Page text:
61. 61. Mechanisms & effects • Competitive antagonists of Ach at NMJ • Paralysis sequence - Small & rapidly moving muscles of the eyes and face  Paralysis of larger muscles of limbs & trunk.  Intercostal muscles and diaphragm  resp. stops • Respiratory function closely monitored • Stimulate histamine release from mast cells & block autonomic ganglia and muscarinic rec.  bronchospasm, hypotension, and tachycardia • Doxacurium, cisatracurium, rocuronium, and vecuronium  Less histamine & autonomic s/e
  62. 62. Interactions • Potentiated  inhalational anesthetic agents (e.g., sevoflrane), aminoglycoside, tetracycline,CCBs, m.g. • Reversed  neostigmine • Sugammadex  Reversing rocuronium.
  63. 63. Indications 1. Induce muscle relaxation during surgery & facilitate surgical manipulations. 2. Adjunct to ECT to prevent injuries that might be caused by involuntary muscle contractions. 3. Facilitate intubation of the respiratory tract so as to enable ventilation and endoscopic procedures (e.g., bronchoscopy). • Degree of neuromuscular blockade  small limb contraction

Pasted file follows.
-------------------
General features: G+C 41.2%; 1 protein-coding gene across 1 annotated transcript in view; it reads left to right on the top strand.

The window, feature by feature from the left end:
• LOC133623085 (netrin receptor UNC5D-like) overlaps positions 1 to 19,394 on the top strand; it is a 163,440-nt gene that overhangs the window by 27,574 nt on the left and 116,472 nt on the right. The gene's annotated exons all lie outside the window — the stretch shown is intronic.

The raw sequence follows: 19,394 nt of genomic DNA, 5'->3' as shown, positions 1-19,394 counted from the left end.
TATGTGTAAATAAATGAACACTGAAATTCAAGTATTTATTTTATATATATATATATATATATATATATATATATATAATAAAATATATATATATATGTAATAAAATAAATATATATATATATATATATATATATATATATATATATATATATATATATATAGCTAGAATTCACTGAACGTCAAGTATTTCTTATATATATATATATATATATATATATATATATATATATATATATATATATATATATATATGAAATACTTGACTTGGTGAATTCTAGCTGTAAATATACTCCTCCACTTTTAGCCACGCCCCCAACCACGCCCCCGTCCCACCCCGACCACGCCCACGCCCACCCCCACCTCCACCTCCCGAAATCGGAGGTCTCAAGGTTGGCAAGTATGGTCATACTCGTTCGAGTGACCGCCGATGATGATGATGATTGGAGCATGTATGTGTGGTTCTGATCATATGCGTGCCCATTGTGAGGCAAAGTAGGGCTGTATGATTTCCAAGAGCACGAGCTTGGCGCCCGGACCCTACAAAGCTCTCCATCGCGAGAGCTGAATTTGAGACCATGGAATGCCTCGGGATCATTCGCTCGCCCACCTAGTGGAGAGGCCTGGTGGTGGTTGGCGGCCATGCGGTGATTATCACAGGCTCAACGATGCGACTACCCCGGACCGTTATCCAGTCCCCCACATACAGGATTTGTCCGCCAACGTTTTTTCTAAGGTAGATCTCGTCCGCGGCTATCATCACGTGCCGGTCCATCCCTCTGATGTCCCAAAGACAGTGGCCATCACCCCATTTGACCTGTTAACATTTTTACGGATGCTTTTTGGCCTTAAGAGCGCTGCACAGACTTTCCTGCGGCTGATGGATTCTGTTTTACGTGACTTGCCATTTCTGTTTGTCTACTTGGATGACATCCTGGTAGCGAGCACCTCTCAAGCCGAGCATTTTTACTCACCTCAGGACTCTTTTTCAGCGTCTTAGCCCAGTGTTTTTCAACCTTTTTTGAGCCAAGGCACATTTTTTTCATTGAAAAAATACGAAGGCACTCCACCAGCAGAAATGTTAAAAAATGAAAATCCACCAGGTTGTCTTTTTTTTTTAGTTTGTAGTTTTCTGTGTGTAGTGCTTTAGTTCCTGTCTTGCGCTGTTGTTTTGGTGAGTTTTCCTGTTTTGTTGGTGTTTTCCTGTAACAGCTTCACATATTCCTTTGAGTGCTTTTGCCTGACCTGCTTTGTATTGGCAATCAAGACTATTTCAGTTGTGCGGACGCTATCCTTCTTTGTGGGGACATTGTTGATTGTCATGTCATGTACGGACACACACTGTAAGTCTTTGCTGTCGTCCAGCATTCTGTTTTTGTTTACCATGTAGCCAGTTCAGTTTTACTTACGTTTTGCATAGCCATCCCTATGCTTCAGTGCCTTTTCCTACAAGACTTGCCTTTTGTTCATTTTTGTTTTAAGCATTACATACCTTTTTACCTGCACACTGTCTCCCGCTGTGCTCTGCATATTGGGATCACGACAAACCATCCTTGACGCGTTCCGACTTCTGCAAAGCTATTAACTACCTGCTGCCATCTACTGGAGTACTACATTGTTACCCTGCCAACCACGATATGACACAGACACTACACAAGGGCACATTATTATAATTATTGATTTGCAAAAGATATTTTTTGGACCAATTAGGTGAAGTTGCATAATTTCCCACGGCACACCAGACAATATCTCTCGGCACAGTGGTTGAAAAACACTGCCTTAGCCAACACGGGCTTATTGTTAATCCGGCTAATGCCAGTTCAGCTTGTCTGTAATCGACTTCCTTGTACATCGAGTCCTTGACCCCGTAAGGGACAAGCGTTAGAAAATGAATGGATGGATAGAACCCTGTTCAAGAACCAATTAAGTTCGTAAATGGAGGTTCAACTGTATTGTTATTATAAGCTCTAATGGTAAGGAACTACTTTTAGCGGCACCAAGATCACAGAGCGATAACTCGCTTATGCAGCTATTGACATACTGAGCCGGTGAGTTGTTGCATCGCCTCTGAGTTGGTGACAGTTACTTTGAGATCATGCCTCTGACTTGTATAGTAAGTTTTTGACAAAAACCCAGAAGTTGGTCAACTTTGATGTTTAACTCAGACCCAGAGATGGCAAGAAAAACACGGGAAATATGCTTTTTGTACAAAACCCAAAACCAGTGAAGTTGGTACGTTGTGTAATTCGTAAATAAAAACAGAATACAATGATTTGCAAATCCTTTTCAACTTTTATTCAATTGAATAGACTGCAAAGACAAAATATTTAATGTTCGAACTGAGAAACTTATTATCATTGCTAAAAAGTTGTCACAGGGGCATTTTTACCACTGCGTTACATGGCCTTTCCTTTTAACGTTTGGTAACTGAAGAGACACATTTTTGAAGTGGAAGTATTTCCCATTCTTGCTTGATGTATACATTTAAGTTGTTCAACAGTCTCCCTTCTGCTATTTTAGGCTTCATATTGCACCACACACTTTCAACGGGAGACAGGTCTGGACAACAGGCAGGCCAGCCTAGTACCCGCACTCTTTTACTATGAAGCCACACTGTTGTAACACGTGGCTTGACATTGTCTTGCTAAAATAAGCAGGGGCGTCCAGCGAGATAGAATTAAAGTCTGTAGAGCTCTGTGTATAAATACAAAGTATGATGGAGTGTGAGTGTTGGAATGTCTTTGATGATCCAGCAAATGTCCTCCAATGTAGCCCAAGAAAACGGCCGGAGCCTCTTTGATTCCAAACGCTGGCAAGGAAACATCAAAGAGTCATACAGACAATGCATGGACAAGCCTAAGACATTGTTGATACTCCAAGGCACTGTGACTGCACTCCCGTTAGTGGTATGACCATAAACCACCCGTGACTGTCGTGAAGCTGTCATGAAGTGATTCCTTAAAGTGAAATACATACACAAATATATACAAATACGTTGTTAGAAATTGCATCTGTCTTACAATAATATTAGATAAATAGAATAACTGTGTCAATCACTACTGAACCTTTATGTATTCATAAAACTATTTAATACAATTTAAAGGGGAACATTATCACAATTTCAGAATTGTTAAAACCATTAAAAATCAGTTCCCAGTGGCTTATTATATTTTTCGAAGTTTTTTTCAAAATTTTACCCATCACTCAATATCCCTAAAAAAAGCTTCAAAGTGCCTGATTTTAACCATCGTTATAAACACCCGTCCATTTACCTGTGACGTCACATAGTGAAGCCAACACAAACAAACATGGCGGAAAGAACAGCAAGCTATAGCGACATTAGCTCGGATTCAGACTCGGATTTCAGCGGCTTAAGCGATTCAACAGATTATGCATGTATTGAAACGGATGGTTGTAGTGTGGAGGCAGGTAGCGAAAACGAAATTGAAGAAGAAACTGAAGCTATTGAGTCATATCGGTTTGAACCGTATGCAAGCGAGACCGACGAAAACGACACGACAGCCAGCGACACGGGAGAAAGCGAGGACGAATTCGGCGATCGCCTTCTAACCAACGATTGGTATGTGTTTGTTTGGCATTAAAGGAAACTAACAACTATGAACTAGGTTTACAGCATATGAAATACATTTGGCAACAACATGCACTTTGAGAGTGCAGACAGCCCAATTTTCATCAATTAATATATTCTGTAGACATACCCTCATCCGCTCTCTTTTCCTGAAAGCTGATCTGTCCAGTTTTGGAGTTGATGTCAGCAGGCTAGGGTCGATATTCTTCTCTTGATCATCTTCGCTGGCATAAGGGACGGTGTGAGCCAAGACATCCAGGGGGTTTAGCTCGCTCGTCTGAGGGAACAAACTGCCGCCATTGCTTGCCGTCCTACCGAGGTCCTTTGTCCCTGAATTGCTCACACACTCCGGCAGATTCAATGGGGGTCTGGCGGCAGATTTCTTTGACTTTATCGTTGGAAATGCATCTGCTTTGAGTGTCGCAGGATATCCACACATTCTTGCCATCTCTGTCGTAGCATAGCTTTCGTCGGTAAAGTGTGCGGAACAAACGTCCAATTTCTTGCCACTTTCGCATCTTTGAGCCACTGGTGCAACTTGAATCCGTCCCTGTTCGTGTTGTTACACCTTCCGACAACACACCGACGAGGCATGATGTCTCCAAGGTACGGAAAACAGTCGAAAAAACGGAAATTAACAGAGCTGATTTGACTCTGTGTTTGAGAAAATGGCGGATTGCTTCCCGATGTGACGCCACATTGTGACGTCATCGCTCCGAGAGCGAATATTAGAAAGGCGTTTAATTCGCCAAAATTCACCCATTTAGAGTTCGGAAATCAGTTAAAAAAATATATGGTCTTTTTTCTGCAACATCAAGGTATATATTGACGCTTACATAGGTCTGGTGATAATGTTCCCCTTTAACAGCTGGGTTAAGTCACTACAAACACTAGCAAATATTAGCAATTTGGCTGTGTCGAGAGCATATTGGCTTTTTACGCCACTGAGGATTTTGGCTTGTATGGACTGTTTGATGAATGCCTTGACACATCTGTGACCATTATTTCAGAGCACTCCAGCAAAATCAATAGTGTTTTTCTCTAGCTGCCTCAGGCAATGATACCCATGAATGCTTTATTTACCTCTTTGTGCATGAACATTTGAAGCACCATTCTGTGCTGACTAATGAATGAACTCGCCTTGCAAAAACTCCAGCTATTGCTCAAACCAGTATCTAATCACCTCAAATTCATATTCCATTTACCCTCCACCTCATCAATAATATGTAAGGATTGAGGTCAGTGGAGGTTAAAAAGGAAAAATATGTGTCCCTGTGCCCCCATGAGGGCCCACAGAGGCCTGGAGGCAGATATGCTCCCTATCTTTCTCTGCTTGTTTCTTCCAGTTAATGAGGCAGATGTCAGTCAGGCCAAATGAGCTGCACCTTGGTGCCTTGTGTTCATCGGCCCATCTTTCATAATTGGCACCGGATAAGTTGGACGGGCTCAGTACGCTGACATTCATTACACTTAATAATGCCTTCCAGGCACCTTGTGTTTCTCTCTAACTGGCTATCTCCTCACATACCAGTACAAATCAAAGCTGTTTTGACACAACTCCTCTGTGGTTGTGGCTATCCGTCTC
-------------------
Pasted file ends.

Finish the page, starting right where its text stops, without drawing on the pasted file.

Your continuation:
64. 64. Drug Selection • Atracurium, cisatracurium, rocuronium, and vecuronium provide  duration of action (30 to 60 minutes). • Doxacurium or pancuronium  Longer duration of action is required. • Tubocurarine  No longer used
  65. 65. Depolarizing Neuromuscular Blocking Agents • Succinylcholine  2 molecules of Ach • Binds to NM  transient muscle contractions (fasciculations)  Sustained muscle paralysis short • duration of action  5 to 10 minutes • sequence of muscle paralysis  same as curare • No antidote • Indications  Muscle relaxation before and during surgery and to facilitate intubation of the airway (emergency)administered in • Nonemergent  Interviewed (personal or family history suggestive of atypical cholinesterase)..
  66. 66. Adverse effects • Succinylcholine can cause hyperkalemia (burns and, paralysis caused by spinal cord injury (up-regulation of AchR at NMJ) • Postoperative myalgia  Muscles of neck, back, and abdomen. (muscle fasciculations) • Malignant hyperthermia
  67. 67. Regulation of the heart Dominant tone = parasympathetic Sympathetic Increases heart rate and contractility via beta-1 and 2 (primarily beta-1) Parasympathetic Decreases heart rate and atrial contractility via M2
  68. 68. PREDOM